Note to new readers: This is a regular update on the status of our XJO Iron Condor Model Portfolio. Please read the setup post first in order to understand the objectives and the rules for trading this model portfolio.
With the XJO index settlement price (also known as the Opening Price Index Calculation or OPIC) at 5343.5 upon options expiry on Mar 20, all the options in our March iron condor expired worthless. We got to keep the entire premium received which was $2040 after brokerage costs as shown below.
So far we have had 3 winning months and collected $5900 in gross premiums as shown in the table below. We will track our performance is a similar manner as 10percentpermonth.com, who do not include commissions as this will vary from broker to broker.
For our April trade, I put on our full position (20 contracts) on Mar 7 which is about 6 weeks to expiry, in order to collect sufficient premium to meet our target of 10 percent per month. I was able to collect premium of $2200 as shown below.
For April, $2200 is our maximum profit which we will get if XJO is trading between 5125 and 5675 when these options expire on 17 April 2014. The margin required for this trade is $17,800 ($20,000 – $2200). This is also our maximum loss which we will incur if XJO is trading below 5025 or above 5775 upon option expiry. Hence the potential return for this trade is around 12.4% ($2200 / $17,800) before commissions. XJO was trading at around 5450 when the trade was opened on Mar 7.
There are a few important lessons that we can learn from the March trade. The first lesson is the importance of sticking to your risk management plan. Our risk management plan as detailed in my first post is to do nothing but wait until expiry. The sharp rally in February to a high of 5462 caused our bear call to be ITM for a few weeks. At one point our March Iron Condor was showing large unrealised losses and it was hard to resist making some adjustment to the trade to avoid further losses. There are many schools of thought on managing Iron Condor trades. Our decision not to do any adjustments is based on our understanding of probabilities. By selling options at deltas of 0.1, our options have roughly a 10% chance of expiring ITM as shown in the option chain below:
However, this does not mean that there is a 10% chance that the index price will touch the strike price of that option. The probability of touching that strike price is much higher than the probability of expiring at that strike price as shown in the option chain below.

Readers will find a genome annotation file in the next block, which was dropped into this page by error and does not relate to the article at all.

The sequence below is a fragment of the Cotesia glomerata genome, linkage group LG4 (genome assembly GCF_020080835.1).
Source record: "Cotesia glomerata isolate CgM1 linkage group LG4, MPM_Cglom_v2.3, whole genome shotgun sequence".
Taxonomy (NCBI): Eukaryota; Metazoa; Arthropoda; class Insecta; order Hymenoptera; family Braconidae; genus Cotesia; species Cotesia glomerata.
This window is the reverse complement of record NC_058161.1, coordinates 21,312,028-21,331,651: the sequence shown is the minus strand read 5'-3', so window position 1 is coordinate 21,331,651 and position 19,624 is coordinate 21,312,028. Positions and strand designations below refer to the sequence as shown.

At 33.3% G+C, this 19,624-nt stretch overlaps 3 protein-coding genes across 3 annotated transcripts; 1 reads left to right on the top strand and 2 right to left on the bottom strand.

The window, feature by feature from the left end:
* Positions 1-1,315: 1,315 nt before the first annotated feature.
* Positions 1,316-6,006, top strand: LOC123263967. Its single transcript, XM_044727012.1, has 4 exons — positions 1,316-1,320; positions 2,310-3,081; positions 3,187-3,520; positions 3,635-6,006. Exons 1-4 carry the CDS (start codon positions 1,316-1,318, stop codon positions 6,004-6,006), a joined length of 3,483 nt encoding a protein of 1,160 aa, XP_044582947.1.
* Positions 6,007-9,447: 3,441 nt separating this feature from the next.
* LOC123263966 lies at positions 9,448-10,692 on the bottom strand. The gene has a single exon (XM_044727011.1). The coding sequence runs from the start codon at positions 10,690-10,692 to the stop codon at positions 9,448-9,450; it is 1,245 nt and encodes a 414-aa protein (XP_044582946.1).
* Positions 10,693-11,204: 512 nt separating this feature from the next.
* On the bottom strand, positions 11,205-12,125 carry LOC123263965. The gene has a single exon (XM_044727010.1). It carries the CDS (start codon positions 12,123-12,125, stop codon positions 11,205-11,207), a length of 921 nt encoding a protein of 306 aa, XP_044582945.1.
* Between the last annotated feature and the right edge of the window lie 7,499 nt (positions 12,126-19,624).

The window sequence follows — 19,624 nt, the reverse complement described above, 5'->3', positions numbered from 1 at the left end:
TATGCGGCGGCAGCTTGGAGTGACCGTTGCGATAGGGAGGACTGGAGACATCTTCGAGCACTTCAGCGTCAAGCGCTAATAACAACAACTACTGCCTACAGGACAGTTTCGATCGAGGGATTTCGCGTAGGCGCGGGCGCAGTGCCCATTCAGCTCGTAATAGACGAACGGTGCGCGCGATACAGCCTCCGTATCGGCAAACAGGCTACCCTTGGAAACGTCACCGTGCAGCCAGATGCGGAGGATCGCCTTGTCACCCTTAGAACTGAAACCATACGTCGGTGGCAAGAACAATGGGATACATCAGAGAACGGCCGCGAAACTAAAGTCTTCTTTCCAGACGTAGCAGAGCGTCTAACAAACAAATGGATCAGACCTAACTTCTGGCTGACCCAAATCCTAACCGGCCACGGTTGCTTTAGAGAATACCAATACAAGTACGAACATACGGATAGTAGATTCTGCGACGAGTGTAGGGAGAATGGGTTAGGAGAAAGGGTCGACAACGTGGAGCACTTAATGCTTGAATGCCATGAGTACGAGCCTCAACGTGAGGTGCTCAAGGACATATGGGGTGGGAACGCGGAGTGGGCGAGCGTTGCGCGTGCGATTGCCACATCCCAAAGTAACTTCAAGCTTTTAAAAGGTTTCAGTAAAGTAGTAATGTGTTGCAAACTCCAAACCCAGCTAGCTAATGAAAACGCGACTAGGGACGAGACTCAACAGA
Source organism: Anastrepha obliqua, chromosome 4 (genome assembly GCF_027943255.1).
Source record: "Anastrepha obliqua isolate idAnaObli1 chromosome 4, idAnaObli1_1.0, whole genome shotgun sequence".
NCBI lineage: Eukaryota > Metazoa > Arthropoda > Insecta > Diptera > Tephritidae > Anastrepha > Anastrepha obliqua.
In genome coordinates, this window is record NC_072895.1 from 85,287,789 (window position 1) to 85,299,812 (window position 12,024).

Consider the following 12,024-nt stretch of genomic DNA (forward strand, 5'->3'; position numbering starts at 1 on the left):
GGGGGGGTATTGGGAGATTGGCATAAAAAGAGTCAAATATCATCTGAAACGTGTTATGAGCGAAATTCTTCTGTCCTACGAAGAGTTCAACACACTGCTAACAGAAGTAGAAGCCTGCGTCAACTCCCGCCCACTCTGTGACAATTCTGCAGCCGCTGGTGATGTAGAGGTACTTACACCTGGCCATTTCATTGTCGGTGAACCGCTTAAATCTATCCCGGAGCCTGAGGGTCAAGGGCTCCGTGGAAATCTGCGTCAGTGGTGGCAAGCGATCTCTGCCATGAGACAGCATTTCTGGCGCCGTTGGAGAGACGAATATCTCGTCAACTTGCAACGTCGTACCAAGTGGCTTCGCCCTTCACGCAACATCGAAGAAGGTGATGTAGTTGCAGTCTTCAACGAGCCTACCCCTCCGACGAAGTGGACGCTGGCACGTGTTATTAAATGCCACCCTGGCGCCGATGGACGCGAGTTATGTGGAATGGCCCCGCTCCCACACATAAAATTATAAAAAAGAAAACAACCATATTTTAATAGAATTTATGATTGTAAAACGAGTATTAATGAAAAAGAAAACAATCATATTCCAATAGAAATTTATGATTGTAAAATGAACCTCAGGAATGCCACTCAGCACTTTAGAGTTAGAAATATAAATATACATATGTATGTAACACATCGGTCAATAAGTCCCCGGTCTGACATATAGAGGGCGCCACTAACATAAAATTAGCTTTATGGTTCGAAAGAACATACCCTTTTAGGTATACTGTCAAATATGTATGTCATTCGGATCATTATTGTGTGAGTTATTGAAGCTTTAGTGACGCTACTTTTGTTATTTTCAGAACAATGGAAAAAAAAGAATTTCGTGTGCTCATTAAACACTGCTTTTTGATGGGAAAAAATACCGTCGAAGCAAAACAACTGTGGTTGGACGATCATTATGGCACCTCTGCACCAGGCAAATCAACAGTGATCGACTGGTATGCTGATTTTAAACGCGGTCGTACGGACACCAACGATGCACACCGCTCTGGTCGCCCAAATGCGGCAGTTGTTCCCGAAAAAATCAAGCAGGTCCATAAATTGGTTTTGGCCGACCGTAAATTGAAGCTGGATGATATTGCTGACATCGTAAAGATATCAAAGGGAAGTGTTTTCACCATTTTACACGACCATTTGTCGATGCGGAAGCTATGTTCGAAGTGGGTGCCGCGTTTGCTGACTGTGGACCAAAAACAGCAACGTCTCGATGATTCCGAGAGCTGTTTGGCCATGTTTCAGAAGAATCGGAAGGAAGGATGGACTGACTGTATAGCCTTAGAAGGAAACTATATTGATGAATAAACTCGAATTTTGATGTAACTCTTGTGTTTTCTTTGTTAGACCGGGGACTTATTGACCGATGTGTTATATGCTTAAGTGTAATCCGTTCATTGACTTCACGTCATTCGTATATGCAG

It also helps if you can visually see the risk profile of an Iron Condor trade. Below is the risk profile of an Iron Condor with one week to expiry. The white line shows the current profit/loss of the trade and the red line shows the profit/loss at expiry. As you can see, you would realise a loss of over $3500 if you decide to close the trade when the index price touches the strike price of the short option one week before expiry. However, this would become a $2300 gain a week later if the index is trading at the same price when the option expires.
Our understanding of probabilities and risk profiles, coupled with high trading commissions is what led to our decision not to do adjustments. Ideally, we would prefer to put in more trades with fewer contracts in each trade so that the maximum loss per trade is not so big. It is very hard psychologically to take a big loss. I personally could not bring myself to trade iron condors for about six months after hitting the maximum loss on my iron condor trade in October 2008.
Another lesson is the importance of “insurance” options in managing margin requirements. One reader wrote in to ask if I received margin calls when the market moved against our trade. As our sold options have a 90% chance of expiry OTM, another reader has also questioned the need to buy insurance options which are even further OTM. Not buying those options would increase our profitability significantly as OTM options are very expensive. This strategy (also known as a “short strangle”) can be very profitable as shown in the graph below of the same trade without the insurance options. The maximum profit is $4,700 instead of $2,300 for an iron condor.
However, the margin required by the broker will increase as sold options get further ITM. If we do not have sufficient cash in our account, we may get a margin call and be forced to close our trade at a large loss when the market is very volatile. By buying the insurance options our margins will not exceed the maximum loss (e.g. $17,700 in the above example) so we do not have to worry about margin calls as long as we have set aside that amount of cash in our account.
I will provide another update after the April trade expires on April 17. If there are any readers out there who are trading XJO iron condors, I would like to hear from you. Please share your experience by leaving a comment or sending me an email. Thank you to all who have done so already.
Disclaimer: This post is for educational purposes only and should not be treated as investment advice. This strategy would not be suitable for investors who are not familiar with exchange traded options. Any readers interested in this strategy should do their own research and seek investment advice if required.